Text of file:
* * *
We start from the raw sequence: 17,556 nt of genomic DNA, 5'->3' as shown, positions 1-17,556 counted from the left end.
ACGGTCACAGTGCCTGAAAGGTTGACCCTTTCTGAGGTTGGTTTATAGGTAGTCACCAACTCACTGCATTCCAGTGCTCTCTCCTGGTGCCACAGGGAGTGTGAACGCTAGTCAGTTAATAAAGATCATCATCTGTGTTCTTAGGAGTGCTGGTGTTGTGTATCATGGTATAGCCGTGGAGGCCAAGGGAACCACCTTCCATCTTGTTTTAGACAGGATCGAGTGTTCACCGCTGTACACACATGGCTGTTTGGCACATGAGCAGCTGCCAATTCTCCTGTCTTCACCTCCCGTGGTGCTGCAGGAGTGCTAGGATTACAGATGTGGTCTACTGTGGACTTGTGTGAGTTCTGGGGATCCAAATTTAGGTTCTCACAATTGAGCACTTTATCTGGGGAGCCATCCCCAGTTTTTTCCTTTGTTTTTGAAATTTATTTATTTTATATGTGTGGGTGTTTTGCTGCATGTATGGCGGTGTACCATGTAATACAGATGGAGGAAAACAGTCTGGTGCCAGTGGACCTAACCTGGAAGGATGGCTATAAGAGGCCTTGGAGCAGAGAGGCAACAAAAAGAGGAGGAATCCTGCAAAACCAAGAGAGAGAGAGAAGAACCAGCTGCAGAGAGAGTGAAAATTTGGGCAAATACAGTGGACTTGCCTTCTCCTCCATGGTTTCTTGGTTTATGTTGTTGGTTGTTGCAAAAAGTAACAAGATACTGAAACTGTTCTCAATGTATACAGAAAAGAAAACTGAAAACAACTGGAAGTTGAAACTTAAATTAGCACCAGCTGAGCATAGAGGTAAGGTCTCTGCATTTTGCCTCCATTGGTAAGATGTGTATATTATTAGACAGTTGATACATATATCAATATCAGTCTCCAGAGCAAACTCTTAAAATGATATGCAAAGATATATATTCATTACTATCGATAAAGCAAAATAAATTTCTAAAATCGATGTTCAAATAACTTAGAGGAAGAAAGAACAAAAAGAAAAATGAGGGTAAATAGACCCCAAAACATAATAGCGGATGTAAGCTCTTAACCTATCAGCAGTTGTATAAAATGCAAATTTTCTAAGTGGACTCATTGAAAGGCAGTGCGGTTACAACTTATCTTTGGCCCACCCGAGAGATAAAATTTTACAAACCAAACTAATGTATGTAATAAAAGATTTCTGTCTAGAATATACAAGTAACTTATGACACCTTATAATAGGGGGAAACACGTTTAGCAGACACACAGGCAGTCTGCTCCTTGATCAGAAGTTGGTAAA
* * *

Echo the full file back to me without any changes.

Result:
We start from the raw sequence: 17,556 nt of genomic DNA, 5'->3' as shown, positions 1-17,556 counted from the left end.
ACGGTCACAGTGCCTGAAAGGTTGACCCTTTCTGAGGTTGGTTTATAGGTAGTCACCAACTCACTGCATTCCAGTGCTCTCTCCTGGTGCCACAGGGAGTGTGAACGCTAGTCAGTTAATAAAGATCATCATCTGTGTTCTTAGGAGTGCTGGTGTTGTGTATCATGGTATAGCCGTGGAGGCCAAGGGAACCACCTTCCATCTTGTTTTAGACAGGATCGAGTGTTCACCGCTGTACACACATGGCTGTTTGGCACATGAGCAGCTGCCAATTCTCCTGTCTTCACCTCCCGTGGTGCTGCAGGAGTGCTAGGATTACAGATGTGGTCTACTGTGGACTTGTGTGAGTTCTGGGGATCCAAATTTAGGTTCTCACAATTGAGCACTTTATCTGGGGAGCCATCCCCAGTTTTTTCCTTTGTTTTTGAAATTTATTTATTTTATATGTGTGGGTGTTTTGCTGCATGTATGGCGGTGTACCATGTAATACAGATGGAGGAAAACAGTCTGGTGCCAGTGGACCTAACCTGGAAGGATGGCTATAAGAGGCCTTGGAGCAGAGAGGCAACAAAAAGAGGAGGAATCCTGCAAAACCAAGAGAGAGAGAGAAGAACCAGCTGCAGAGAGAGTGAAAATTTGGGCAAATACAGTGGACTTGCCTTCTCCTCCATGGTTTCTTGGTTTATGTTGTTGGTTGTTGCAAAAAGTAACAAGATACTGAAACTGTTCTCAATGTATACAGAAAAGAAAACTGAAAACAACTGGAAGTTGAAACTTAAATTAGCACCAGCTGAGCATAGAGGTAAGGTCTCTGCATTTTGCCTCCATTGGTAAGATGTGTATATTATTAGACAGTTGATACATATATCAATATCAGTCTCCAGAGCAAACTCTTAAAATGATATGCAAAGATATATATTCATTACTATCGATAAAGCAAAATAAATTTCTAAAATCGATGTTCAAATAACTTAGAGGAAGAAAGAACAAAAAGAAAAATGAGGGTAAATAGACCCCAAAACATAATAGCGGATGTAAGCTCTTAACCTATCAGCAGTTGTATAAAATGCAAATTTTCTAAGTGGACTCATTGAAAGGCAGTGCGGTTACAACTTATCTTTGGCCCACCCGAGAGATAAAATTTTACAAACCAAACTAATGTATGTAATAAAAGATTTCTGTCTAGAATATACAAGTAACTTATGACACCTTATAATAGGGGGAAACACGTTTAGCAGACACACAGGCAGTCTGCTCCTTGATCAGAAGTTGGTAAA